While up the High Street yesterday I happened to bump into none other than Charlie Brown who looked as sprightly as ever for someone approaching 88.
Charlie signed for Queens from local side LMS Rovers at the same time as Dougie McBain joined as a right-half.
He played in the same team as the legendary Billy Houliston who went on to win international fame and boasted a proud claim of never being in a losing side for Scotland.
Added Charlie himself, "It was indeed an honour to play in the same team as `Bustling Billy`.
"While playing in the blue of Scotland he helped his country to a memorable 3-1 victory over the `auld enemy` at Wembley and I`m certain he was never on the losing side at international level".
Charlie`s biggest disappointment came the following season and he recalls, "Although we hadn`t done well in the League, the Scottish Cup was a different story!
"In the first round we beat Inverness Caley 1-0 away from home and in the next round we drew 1-1 with Morton at Palmerston.
"Nobody gave us much chance for the replay at Cappielow but we went up there to Greenock and beat them 3-0 and I grabbed the third goal.
"It was then Aberdeen at home but we found ourselves 3-1 down at half-time.
"However, Dougie McBain raised our hopes when he netted 10 minutes from time to reduce the leeway and just a minute later Dougie McAvoy grabbed an equaliser.
"Very few gave us a chance in the re-play up at Pittodrie but we shocked them by winning 2-1 with Billy Houliston and Charlie Johnston netting.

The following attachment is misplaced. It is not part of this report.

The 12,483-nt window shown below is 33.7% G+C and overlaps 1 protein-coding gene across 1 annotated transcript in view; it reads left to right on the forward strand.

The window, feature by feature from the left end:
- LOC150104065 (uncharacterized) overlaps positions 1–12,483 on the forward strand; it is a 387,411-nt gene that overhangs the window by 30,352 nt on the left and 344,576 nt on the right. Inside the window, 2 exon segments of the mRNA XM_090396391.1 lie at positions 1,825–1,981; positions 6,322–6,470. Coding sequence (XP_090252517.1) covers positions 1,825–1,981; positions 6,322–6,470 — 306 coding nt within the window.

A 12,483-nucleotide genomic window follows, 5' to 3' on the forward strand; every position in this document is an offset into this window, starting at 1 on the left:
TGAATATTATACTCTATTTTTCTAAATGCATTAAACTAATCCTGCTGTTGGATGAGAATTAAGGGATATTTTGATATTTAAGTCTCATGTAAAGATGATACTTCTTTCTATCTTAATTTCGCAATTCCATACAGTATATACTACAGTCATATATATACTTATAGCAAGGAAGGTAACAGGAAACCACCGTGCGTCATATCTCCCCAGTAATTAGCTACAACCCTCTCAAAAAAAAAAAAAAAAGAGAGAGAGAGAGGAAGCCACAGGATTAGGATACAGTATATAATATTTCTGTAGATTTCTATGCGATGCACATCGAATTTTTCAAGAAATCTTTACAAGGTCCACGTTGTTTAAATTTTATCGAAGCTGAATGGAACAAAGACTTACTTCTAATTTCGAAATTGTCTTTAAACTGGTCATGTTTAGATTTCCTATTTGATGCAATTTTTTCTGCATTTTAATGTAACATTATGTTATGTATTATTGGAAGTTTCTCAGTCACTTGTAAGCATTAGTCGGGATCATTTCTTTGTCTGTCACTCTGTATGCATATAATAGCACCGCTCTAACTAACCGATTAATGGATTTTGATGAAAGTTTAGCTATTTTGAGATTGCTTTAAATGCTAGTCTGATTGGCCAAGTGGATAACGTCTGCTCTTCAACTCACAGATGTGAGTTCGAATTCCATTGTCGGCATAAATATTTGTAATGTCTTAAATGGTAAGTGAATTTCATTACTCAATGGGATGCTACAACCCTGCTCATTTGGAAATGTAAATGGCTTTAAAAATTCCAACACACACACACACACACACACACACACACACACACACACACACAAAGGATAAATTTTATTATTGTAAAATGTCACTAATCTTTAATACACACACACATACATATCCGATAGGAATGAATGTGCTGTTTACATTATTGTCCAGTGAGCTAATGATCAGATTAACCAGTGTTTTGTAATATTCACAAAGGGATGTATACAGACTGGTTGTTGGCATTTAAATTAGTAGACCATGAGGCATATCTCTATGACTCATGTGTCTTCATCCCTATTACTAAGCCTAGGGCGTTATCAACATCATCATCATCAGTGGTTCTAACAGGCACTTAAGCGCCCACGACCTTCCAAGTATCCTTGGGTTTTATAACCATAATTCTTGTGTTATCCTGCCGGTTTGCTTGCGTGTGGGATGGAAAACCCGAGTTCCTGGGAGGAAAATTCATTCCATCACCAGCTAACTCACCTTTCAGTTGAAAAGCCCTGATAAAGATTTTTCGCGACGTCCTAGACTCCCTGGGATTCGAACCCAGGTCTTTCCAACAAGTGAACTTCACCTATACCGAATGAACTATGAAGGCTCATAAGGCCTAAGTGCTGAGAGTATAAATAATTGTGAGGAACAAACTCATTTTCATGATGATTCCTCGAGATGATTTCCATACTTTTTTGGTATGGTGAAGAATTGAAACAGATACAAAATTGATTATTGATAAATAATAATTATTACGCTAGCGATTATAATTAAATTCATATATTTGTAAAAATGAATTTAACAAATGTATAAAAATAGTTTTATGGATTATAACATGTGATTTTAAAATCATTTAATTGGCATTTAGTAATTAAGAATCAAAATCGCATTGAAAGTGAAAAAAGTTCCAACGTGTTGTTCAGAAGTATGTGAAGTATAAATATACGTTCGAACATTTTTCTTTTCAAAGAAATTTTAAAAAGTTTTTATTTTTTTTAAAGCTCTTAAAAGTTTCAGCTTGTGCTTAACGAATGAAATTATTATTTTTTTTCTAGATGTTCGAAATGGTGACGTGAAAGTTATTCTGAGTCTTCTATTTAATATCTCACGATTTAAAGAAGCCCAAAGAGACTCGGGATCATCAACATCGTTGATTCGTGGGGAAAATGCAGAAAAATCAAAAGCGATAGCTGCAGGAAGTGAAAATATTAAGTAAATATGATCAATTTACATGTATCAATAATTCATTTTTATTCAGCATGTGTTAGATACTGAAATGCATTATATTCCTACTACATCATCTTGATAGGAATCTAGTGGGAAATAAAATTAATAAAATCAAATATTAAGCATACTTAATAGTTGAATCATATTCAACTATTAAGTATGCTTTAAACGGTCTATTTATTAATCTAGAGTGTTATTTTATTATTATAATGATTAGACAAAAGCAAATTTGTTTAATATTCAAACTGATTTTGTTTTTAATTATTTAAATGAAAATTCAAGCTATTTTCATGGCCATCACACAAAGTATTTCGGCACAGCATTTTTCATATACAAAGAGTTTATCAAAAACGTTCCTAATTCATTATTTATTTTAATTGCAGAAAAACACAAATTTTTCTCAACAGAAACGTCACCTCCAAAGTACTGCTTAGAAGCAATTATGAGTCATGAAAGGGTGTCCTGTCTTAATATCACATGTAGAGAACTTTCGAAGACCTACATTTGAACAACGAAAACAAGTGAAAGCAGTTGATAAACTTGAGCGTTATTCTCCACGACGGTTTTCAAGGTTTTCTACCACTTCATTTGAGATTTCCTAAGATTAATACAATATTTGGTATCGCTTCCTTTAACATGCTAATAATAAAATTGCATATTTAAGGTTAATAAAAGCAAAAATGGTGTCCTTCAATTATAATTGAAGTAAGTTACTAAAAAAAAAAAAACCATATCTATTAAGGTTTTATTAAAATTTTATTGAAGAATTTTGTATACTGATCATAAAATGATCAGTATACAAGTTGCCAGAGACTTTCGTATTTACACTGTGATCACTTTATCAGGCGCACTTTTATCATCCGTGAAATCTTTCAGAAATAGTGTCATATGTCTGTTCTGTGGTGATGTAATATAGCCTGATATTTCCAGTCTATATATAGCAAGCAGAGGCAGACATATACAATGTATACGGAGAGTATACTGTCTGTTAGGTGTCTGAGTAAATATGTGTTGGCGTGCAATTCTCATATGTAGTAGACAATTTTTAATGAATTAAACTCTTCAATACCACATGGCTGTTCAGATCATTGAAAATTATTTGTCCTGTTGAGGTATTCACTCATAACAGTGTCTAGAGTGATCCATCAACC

"In a spell of just eight days we`d met Aberdeen three times, including a league fixture, and actually stayed up there in the Granite City for eight days.
"We were now into the semi-final of the Scottish Cup and what seemed to be `half the town of Dumfries` made for Hampden by train, bus and private cars.
"Unfortunately I wasn`t playing that afternoon which was a major disappointment but I was still there to cheer the lads on.
"We were actually leading 1-0 with a goal from Jackie Brown, but a defensive mix-up between our keeper Roy Henderson and Dougie Sharpe saw Rangers grab a late equaliser.
"The gate that day was 53,000.
"You rarely get a second chance against the `old firm` and in the replay they beat us 3-0". Said Charlie, "Two of the hardest players I came up against in my career were Ranger`s players, Willie Woodburn and Scotland captain big George Young.
"Both were as `hard as nails` and they knew it!"
He `hung up his boots` at the end of season 1953 but admitted, "I had a few offers from South of the Border and even one from Wales but I knew myself it was time to `call it a day`.
For a great many years Charlie worked in the building trade. However, later in life he was proprietor of the Laundrette in Annan Road for many years, but has now retired.
He was a keen supporter of Queens and still pops along to Palmerston when he gets a chance, and it was so nice to see him at the recent `Hall of Fame` dinner in the Cairndale Hotel back in December.
And he adds, "I was very sad to here of the recent death of Bobby Black. I knew him well, he was a great winger and I was sitting next to him at the actual event.
He keeps himself fit by playing golf and has a beautiful house and garden to relax in.
Holidays abroad were also high on his agenda and he and his wife always made time for that
Unfortunately she died last year but he still visits his brother-in-law in Portugal to keep in touch.